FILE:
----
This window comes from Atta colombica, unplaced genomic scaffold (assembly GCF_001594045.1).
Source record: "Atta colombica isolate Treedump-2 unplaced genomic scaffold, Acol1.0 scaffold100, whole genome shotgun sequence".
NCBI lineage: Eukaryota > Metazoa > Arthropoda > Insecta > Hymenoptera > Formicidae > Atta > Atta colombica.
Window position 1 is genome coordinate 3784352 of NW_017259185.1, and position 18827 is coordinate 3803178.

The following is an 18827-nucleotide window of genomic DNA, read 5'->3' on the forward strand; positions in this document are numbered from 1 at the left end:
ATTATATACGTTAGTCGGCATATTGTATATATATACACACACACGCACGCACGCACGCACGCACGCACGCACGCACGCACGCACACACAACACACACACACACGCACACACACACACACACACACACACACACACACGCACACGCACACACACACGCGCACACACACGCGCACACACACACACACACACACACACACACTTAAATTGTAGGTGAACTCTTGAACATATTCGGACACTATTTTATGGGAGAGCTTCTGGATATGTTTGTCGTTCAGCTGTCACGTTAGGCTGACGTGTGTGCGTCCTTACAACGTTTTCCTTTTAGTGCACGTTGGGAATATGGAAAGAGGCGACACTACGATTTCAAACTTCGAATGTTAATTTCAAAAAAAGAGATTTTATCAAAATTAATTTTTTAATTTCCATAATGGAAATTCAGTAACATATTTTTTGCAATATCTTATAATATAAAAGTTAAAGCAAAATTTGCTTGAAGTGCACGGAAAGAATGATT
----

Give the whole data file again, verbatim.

This window comes from Atta colombica, unplaced genomic scaffold (assembly GCF_001594045.1).
Source record: "Atta colombica isolate Treedump-2 unplaced genomic scaffold, Acol1.0 scaffold100, whole genome shotgun sequence".
NCBI lineage: Eukaryota > Metazoa > Arthropoda > Insecta > Hymenoptera > Formicidae > Atta > Atta colombica.
Window position 1 is genome coordinate 3784352 of NW_017259185.1, and position 18827 is coordinate 3803178.

The following is an 18827-nucleotide window of genomic DNA, read 5'->3' on the forward strand; positions in this document are numbered from 1 at the left end:
ATTATATACGTTAGTCGGCATATTGTATATATATACACACACACGCACGCACGCACGCACGCACGCACGCACGCACGCACGCACACACAACACACACACACACGCACACACACACACACACACACACACACACACACGCACACGCACACACACACGCGCACACACACGCGCACACACACACACACACACACACACACACTTAAATTGTAGGTGAACTCTTGAACATATTCGGACACTATTTTATGGGAGAGCTTCTGGATATGTTTGTCGTTCAGCTGTCACGTTAGGCTGACGTGTGTGCGTCCTTACAACGTTTTCCTTTTAGTGCACGTTGGGAATATGGAAAGAGGCGACACTACGATTTCAAACTTCGAATGTTAATTTCAAAAAAAGAGATTTTATCAAAATTAATTTTTTAATTTCCATAATGGAAATTCAGTAACATATTTTTTGCAATATCTTATAATATAAAAGTTAAAGCAAAATTTGCTTGAAGTGCACGGAAAGAATGATT